The Rational Optimist: How Prosperity Evolves

I don’t recall where, but somewhere I heard good things about Matt Ridley’s books. This one didn’t disappoint. He calls himself a Rational Optimist – meaning he’s optimistic about the future of humans and the prospect for our prosperity. There are plenty of things to quibble with, but a lot of validity to his arguments. His approach isn’t scientific in the sense of peer-reviewed research, but it is seemingly fact-based (without references, it’s hard to confirm though). There is, of course, the clear-as-day pattern of humankind seeing material improvements in lifespan and quality of life, despite the frequently fashionable pessimistic predictions of doom. The book could have been shorter without losing its substance, but thankfully I was able to listen to it at 1.25x. (View on Amazon)

An American Sickness: How Healthcare Became Big Business and How You Can Take It Back

This is an eye-opening book that drills down into the history of (probably) every segment of the U.S. healthcare system. I think it’s common knowledge that the system is broken: out of control costs, decoupled from outcomes. The author explains why the business of healthcare has been incentivised toward this for years. The first thing I learned was that health insurers don’t actually have an incentive to keep costs down — in fact, quite the opposite. At the end the author lays out some optimistic strategies for turning this around, but they aren’t necessarily convincing. (View on Amazon)

The Intelligent Investor Rev Ed.

If you’re acquainted with finance or investing, you’ve probably heard of Benjamin Graham’s concept of value investing. It’s also made famous by its very successful application by Warren Buffet. The content of the book can be a little dry in some sections where it gets into the metrics of securities analysis. Still, its content is a much-needed breath of fresh air (or cold shower) whenever seemingly crazy market prices are all around. (View on Amazon)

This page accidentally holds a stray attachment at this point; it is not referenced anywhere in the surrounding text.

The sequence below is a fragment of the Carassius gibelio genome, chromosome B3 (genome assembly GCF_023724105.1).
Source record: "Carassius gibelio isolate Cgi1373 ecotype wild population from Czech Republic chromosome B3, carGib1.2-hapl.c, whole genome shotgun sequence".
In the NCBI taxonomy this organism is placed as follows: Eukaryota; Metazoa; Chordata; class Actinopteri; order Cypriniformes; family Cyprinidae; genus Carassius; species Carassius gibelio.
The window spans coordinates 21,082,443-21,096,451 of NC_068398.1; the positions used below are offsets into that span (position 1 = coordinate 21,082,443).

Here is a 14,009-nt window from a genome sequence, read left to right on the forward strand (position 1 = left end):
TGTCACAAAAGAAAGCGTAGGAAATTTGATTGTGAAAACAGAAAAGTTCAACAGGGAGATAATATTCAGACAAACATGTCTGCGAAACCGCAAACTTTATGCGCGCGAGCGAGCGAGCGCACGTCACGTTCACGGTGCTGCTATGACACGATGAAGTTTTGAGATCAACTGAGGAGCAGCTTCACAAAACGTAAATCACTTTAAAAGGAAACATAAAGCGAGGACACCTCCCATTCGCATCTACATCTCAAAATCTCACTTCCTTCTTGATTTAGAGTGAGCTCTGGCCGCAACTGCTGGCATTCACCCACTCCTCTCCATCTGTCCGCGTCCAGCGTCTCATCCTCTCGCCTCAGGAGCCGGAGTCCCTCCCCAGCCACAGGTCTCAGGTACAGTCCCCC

The 4-Hour Workweek: Escape 9-5, Live Anywhere, and Join the New Rich

I almost didn’t know which of my “categories” this fell into, because there for sure isn’t a self-help section. Tim Ferris uses the term lifestyle design, so I’ll consider this a topical deep-dive into that process. First, I hate the title. I hate that this book is an example of him practicing what he preaches (half the book is links to apps/services) by selling information. But, I do love some of the core concepts Ferris evangelises: don’t wait until the end of your life to retire, automate everything, and apply the pareto principle ruthlessly. (View on Amazon)

Sapiens: A Brief History of Humankind

The story starts 70,000 years ago and takes you through the cognitive revolution, the agricultural revolution, and all of the revolutions since then. It starts out with a strong “anthropology” focus, giving insights (and the author’s opinions) into evolutionary traits we’ve developed. The latter half is fairly modern, and offers many views on how our society has evolved and where it’s headed. (View on Amazon)

The Creature from Jekyll Island: A Second Look at the Federal Reserve

Doomsday-ish, conspiracy theory-ish, and most concerning is that it’s eerily hard to dispute a lot of the author’s claims. The author tries (and in some ways succeeds) to make his point that the federal reserve is responsible for many of the tough facets of our economic reality, like boom & bust cycles. As a criticism to his style, he can get very repetitive at times. As a criticism to his theory, he discounts the great technology & lifestyle advances society has been able to make because of the structure of modern finance. (View on Amazon)